[tpm] [u-u] Usage Based Billing - What you should know..

daniel at benoy.name daniel at benoy.name
Mon Feb 14 14:32:24 PST 2011

> I do take the point that the charges are too high, but that's 
> separate
> from charging based on usage.

 Yep.  The two issues are being collapsed into one and that's not fair 
 to the idea of charging a reasonable rate for bandwidth usage.

 Unfortunately there are some complications to the notion of just 
 charging per gig.  For example, someone who downloads 1 gig slowly 
 causes less network strain than someone who downloads 1 gig as fast as 
 possible, but gets charged the same amount.  Also, someone who downloads 
 during off-peak hours actually consumes the same amount of network usage 
 as someone who doesn't download anything at all, because router and link 
 capacities are built for the times of highest throughput.  It's not 
 uncommon for the peak hours to require 10 times more bandwidth than the 
 off-peak hours, and if there's a big event like a sports championship or 
 newsworthy disaster, then it can be 20 times higher, or more.  Most of 
 the time major network links are 50-90% idle depending on the time of 
 day, and the bandwidth that could have been utilized during that time is 

 A simple compromise would be for bell to charge wholesalers on a biling 
 model that takes peak usage into account, like 95th percentile, and let 
 them work out what model they want to use on their customers to recoup 
 that cost.

 Sadly, a fair compromise isn't what this is about.  UBB was first 
 introduced in Canada around the time p2p file sharing started to really 
 pick up, and unsurprisingly, this caused them to have to either upgrade 
 their network infrastructure, or discourage their customers from using 
 p2p.  Sadly, they seem to have opted for the latter.  The overage 
 charges were punitive measures to dissuade heavy users from using the 
 internet at all, rather than just charging them a bit extra for their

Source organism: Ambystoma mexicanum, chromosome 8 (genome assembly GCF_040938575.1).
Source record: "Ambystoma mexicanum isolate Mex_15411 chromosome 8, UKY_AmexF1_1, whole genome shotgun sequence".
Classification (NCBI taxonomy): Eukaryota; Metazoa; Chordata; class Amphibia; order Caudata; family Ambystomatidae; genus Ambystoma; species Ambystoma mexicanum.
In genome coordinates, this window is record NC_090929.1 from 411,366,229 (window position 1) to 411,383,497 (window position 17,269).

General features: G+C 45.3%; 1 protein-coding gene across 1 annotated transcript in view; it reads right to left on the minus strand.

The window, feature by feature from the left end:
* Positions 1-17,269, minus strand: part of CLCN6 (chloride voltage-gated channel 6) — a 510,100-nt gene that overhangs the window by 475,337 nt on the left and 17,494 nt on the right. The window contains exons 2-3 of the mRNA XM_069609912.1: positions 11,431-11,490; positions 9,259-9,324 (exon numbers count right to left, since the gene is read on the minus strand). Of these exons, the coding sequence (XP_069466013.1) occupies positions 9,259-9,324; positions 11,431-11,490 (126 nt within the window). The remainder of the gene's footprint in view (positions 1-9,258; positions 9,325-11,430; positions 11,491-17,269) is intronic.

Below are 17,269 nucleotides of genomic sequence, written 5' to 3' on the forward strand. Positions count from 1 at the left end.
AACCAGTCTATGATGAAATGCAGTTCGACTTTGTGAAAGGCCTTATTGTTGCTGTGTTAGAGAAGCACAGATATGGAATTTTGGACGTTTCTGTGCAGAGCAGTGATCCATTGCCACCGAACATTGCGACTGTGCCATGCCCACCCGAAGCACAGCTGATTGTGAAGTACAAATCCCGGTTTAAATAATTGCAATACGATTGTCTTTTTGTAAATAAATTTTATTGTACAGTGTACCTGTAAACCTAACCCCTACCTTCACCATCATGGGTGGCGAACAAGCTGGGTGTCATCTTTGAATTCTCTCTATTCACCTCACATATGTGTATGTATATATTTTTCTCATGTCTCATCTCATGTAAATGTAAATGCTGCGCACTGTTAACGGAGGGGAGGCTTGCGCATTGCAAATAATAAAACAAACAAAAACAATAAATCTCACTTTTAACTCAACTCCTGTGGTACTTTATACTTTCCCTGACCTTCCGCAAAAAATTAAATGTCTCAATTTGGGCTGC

extra usage.  Plenty of users, however, went to competitors to avoid 
 these charges and kept on being bandwidth abusers, which presented 
 something of a loophole.  The network of the big two is still partially 
 involved in delivering internet, even when a third party provider is 
 being used, so they set to work to close that loophole.  They put 
 forward a request to the CRTC to be allowed to charge more money to 
 third party providers, for the use of their phone and cable lines.  
 Specifically, they wanted to charge other ISPs 75% of the same bandwidth 
 usage fees that they charge to their own customers.  (Since Bell and 
 Rogers are forced to provide lines to their competitors, they have to 
 get approval for every new price change)

 Fast-forward five years or so (That's actually fast for the CRTC.) and 
 it finally got approved and wrestled its way through all the appeals.  
 However, in the time that passed, now everyone and their grandma is able 
 to blow past the bandwidth caps just by watching a few movies or playing 
 some onlive or getting a virus, so the punitive use of bandwidth caps no 
 longer closes a loophole on file sharing abusers.  Now it's just gouging 
 ordinary users with the obscene rates designed to be a penalty for 

 The p2p file sharing situation has actually caused another 
 controversial CRTC decision recently that never got protested.  Bell 
 started filtering traffic to slow down p2p connections on their network, 
 but they also did it to the third party ISPs at the same time.  
 Theoretically, if you're a third party ISP, you're paying Bell to 
 provide you with a link between the customer and your datacenter, and 
 you provide the link to the internet, and it's completely up to you what 
 traffic you choose to filter or packet shape.  Bell's decision to filter 
 their competitors was challenged with the CRTC, and they sided with 
 Bell.  Now, if anyone is dissatisfied with Bell's p2p filtering (i.e. 
 they throttle down your VPN by mistake, thinking it's p2p.. or they 
 start filtering all your encrypted connections, because they can't tell 
 whether or not it's p2p) then it's impossible to go to a competitor and 
 get different filtering, because Bell's same sandvine equipment is 
 between the CPE and the third party ISP datacenter.

 Sorry for the conuter-rant :p

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